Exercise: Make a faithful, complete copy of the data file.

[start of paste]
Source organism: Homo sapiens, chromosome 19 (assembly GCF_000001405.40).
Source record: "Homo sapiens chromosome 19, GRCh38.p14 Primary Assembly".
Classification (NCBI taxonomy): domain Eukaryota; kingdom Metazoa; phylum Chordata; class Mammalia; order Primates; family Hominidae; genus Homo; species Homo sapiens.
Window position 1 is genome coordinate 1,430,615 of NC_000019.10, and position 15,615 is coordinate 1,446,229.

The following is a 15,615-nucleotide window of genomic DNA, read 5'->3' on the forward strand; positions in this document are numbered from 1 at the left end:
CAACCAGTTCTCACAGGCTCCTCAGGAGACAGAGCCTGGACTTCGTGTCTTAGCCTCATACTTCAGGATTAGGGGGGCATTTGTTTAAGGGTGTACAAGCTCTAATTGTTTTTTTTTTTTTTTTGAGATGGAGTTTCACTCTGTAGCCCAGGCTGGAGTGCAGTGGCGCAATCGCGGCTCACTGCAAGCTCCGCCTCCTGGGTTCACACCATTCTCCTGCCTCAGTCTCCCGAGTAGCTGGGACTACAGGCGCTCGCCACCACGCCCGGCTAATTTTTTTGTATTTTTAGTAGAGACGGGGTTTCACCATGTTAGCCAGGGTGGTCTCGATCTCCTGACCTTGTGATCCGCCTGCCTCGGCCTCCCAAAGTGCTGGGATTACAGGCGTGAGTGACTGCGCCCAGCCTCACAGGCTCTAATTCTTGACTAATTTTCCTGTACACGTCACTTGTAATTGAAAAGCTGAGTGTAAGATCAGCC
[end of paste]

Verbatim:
Source organism: Homo sapiens, chromosome 19 (assembly GCF_000001405.40).
Source record: "Homo sapiens chromosome 19, GRCh38.p14 Primary Assembly".
Classification (NCBI taxonomy): domain Eukaryota; kingdom Metazoa; phylum Chordata; class Mammalia; order Primates; family Hominidae; genus Homo; species Homo sapiens.
Window position 1 is genome coordinate 1,430,615 of NC_000019.10, and position 15,615 is coordinate 1,446,229.

The following is a 15,615-nucleotide window of genomic DNA, read 5'->3' on the forward strand; positions in this document are numbered from 1 at the left end:
CAACCAGTTCTCACAGGCTCCTCAGGAGACAGAGCCTGGACTTCGTGTCTTAGCCTCATACTTCAGGATTAGGGGGGCATTTGTTTAAGGGTGTACAAGCTCTAATTGTTTTTTTTTTTTTTTTGAGATGGAGTTTCACTCTGTAGCCCAGGCTGGAGTGCAGTGGCGCAATCGCGGCTCACTGCAAGCTCCGCCTCCTGGGTTCACACCATTCTCCTGCCTCAGTCTCCCGAGTAGCTGGGACTACAGGCGCTCGCCACCACGCCCGGCTAATTTTTTTGTATTTTTAGTAGAGACGGGGTTTCACCATGTTAGCCAGGGTGGTCTCGATCTCCTGACCTTGTGATCCGCCTGCCTCGGCCTCCCAAAGTGCTGGGATTACAGGCGTGAGTGACTGCGCCCAGCCTCACAGGCTCTAATTCTTGACTAATTTTCCTGTACACGTCACTTGTAATTGAAAAGCTGAGTGTAAGATCAGCC